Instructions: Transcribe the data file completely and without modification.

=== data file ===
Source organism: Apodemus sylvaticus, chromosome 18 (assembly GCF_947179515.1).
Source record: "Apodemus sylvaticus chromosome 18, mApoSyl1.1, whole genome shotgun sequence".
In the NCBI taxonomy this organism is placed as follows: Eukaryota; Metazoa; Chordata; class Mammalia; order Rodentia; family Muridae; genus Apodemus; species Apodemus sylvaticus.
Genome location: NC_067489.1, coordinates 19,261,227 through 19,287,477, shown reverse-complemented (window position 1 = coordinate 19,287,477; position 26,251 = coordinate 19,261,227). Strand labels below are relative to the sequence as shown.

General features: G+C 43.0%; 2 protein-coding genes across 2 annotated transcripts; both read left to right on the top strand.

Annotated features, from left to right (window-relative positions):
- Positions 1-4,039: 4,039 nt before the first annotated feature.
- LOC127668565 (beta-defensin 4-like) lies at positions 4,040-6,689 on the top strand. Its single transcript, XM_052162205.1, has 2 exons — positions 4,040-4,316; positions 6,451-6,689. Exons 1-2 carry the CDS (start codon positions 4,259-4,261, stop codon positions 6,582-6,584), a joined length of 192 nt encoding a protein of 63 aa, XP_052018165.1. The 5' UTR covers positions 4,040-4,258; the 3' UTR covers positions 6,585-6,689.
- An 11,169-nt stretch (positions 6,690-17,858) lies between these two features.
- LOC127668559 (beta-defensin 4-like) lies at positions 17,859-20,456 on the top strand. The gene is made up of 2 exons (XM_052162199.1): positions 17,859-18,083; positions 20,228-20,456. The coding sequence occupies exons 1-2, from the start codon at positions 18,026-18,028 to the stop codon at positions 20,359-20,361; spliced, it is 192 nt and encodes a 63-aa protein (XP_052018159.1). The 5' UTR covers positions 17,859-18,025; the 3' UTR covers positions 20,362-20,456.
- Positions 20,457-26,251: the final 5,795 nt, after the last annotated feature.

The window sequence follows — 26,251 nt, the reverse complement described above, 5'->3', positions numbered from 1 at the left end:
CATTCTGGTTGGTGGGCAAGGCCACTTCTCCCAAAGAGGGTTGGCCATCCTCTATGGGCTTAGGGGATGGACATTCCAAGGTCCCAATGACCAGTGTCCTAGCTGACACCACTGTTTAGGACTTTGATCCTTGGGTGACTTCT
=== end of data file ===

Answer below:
Source organism: Apodemus sylvaticus, chromosome 18 (assembly GCF_947179515.1).
Source record: "Apodemus sylvaticus chromosome 18, mApoSyl1.1, whole genome shotgun sequence".
In the NCBI taxonomy this organism is placed as follows: Eukaryota; Metazoa; Chordata; class Mammalia; order Rodentia; family Muridae; genus Apodemus; species Apodemus sylvaticus.
Genome location: NC_067489.1, coordinates 19,261,227 through 19,287,477, shown reverse-complemented (window position 1 = coordinate 19,287,477; position 26,251 = coordinate 19,261,227). Strand labels below are relative to the sequence as shown.

General features: G+C 43.0%; 2 protein-coding genes across 2 annotated transcripts; both read left to right on the top strand.

Annotated features, from left to right (window-relative positions):
- Positions 1-4,039: 4,039 nt before the first annotated feature.
- LOC127668565 (beta-defensin 4-like) lies at positions 4,040-6,689 on the top strand. Its single transcript, XM_052162205.1, has 2 exons — positions 4,040-4,316; positions 6,451-6,689. Exons 1-2 carry the CDS (start codon positions 4,259-4,261, stop codon positions 6,582-6,584), a joined length of 192 nt encoding a protein of 63 aa, XP_052018165.1. The 5' UTR covers positions 4,040-4,258; the 3' UTR covers positions 6,585-6,689.
- An 11,169-nt stretch (positions 6,690-17,858) lies between these two features.
- LOC127668559 (beta-defensin 4-like) lies at positions 17,859-20,456 on the top strand. The gene is made up of 2 exons (XM_052162199.1): positions 17,859-18,083; positions 20,228-20,456. The coding sequence occupies exons 1-2, from the start codon at positions 18,026-18,028 to the stop codon at positions 20,359-20,361; spliced, it is 192 nt and encodes a 63-aa protein (XP_052018159.1). The 5' UTR covers positions 17,859-18,025; the 3' UTR covers positions 20,362-20,456.
- Positions 20,457-26,251: the final 5,795 nt, after the last annotated feature.

The window sequence follows — 26,251 nt, the reverse complement described above, 5'->3', positions numbered from 1 at the left end:
CATTCTGGTTGGTGGGCAAGGCCACTTCTCCCAAAGAGGGTTGGCCATCCTCTATGGGCTTAGGGGATGGACATTCCAAGGTCCCAATGACCAGTGTCCTAGCTGACACCACTGTTTAGGACTTTGATCCTTGGGTGACTTCT